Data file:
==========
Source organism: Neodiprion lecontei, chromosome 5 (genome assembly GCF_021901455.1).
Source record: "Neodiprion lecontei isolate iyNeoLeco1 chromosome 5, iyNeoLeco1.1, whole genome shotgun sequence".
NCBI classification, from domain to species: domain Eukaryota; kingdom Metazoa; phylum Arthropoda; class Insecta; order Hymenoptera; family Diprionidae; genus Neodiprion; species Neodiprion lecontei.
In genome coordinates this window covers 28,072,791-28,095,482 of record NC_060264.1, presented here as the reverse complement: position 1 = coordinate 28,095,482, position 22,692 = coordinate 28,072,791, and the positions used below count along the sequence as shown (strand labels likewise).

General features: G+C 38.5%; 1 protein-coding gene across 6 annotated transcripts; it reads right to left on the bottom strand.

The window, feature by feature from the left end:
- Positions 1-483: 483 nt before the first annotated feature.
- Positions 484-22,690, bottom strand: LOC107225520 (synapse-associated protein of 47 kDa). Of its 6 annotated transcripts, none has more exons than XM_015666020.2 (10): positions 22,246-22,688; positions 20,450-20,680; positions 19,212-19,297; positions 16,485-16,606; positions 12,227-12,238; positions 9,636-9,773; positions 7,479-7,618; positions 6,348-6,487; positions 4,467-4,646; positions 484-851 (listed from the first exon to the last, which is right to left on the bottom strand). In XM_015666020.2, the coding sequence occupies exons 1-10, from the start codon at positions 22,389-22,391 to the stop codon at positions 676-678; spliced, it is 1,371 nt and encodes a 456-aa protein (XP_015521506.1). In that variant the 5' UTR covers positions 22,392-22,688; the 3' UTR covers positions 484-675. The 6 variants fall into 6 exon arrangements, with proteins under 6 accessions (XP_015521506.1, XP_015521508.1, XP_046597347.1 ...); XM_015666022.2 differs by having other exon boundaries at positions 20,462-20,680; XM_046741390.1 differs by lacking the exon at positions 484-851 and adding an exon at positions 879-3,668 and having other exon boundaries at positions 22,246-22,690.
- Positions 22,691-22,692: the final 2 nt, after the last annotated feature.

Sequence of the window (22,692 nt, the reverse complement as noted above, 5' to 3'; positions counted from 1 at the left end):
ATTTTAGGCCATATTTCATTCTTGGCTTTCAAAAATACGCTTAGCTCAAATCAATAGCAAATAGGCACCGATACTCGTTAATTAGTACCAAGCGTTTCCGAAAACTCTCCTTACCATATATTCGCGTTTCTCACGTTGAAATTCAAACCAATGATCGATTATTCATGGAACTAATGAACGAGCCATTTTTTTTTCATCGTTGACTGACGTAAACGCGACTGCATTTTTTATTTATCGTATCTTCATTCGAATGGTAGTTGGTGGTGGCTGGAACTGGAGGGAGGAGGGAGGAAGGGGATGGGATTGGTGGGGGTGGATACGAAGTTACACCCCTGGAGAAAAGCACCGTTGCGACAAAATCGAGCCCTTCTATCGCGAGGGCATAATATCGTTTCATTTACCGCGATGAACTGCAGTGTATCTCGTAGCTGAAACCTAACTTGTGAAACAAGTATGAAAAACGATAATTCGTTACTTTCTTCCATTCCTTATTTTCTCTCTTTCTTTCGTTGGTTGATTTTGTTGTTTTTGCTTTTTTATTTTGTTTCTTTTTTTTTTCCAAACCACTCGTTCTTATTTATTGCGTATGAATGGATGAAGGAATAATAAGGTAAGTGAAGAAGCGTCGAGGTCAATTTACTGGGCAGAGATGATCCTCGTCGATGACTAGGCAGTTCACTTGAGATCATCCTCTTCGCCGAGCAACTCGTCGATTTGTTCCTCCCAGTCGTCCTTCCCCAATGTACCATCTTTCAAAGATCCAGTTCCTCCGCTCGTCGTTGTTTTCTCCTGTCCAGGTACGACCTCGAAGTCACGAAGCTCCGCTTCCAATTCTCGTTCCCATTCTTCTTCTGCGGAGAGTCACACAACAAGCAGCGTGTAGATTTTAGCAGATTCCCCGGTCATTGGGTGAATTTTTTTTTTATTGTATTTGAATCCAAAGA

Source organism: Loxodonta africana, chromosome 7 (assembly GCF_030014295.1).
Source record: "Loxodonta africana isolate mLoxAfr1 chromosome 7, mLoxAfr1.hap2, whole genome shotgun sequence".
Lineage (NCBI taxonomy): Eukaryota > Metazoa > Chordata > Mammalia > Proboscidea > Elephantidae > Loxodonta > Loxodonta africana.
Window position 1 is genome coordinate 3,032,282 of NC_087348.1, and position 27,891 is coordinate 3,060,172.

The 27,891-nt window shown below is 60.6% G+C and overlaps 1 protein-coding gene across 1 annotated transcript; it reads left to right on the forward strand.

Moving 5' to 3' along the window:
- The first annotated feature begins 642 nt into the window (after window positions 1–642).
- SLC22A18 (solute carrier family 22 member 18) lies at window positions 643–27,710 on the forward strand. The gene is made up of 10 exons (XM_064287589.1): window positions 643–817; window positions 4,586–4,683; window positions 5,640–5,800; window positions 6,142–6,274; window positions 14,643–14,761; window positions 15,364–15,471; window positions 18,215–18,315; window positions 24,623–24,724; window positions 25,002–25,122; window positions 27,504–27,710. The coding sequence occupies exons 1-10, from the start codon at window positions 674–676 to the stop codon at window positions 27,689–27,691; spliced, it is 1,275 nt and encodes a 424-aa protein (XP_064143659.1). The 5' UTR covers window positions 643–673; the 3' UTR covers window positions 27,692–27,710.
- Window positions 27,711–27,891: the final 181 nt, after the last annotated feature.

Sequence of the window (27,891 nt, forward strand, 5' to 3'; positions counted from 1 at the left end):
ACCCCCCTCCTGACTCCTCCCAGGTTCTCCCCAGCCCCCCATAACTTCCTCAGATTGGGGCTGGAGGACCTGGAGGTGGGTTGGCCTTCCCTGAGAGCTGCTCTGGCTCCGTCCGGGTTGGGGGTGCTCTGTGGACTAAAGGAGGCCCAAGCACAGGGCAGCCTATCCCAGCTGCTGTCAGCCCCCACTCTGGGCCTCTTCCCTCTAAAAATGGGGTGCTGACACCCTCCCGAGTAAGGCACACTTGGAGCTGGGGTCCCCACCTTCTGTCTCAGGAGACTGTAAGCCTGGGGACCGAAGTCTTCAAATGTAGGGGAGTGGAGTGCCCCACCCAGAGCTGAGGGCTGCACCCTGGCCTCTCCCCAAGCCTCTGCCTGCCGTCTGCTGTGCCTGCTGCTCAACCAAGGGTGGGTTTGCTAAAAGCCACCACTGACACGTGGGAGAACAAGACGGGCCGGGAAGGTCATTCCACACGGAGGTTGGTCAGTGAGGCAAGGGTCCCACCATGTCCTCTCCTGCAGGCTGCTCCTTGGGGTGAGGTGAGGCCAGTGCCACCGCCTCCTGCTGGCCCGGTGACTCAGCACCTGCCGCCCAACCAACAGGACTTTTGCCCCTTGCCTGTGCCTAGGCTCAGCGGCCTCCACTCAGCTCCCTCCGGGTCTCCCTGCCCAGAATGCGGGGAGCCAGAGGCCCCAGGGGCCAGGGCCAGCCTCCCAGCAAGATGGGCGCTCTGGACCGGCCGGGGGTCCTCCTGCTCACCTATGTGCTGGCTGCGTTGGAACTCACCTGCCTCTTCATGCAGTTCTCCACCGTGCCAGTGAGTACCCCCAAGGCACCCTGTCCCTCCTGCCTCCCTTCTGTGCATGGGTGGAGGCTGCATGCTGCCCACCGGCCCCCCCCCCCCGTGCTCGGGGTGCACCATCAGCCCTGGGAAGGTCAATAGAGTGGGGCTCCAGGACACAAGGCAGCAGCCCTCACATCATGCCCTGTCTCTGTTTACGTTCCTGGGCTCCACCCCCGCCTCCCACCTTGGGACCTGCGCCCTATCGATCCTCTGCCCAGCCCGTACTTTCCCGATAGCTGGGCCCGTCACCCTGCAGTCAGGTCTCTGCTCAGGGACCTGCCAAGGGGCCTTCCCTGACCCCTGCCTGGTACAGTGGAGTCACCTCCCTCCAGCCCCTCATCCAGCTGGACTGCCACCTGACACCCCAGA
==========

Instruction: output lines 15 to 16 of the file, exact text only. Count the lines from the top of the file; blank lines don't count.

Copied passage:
Window position 1 is genome coordinate 3,032,282 of NC_087348.1, and position 27,891 is coordinate 3,060,172.

The 27,891-nt window shown below is 60.6% G+C and overlaps 1 protein-coding gene across 1 annotated transcript; it reads left to right on the forward strand.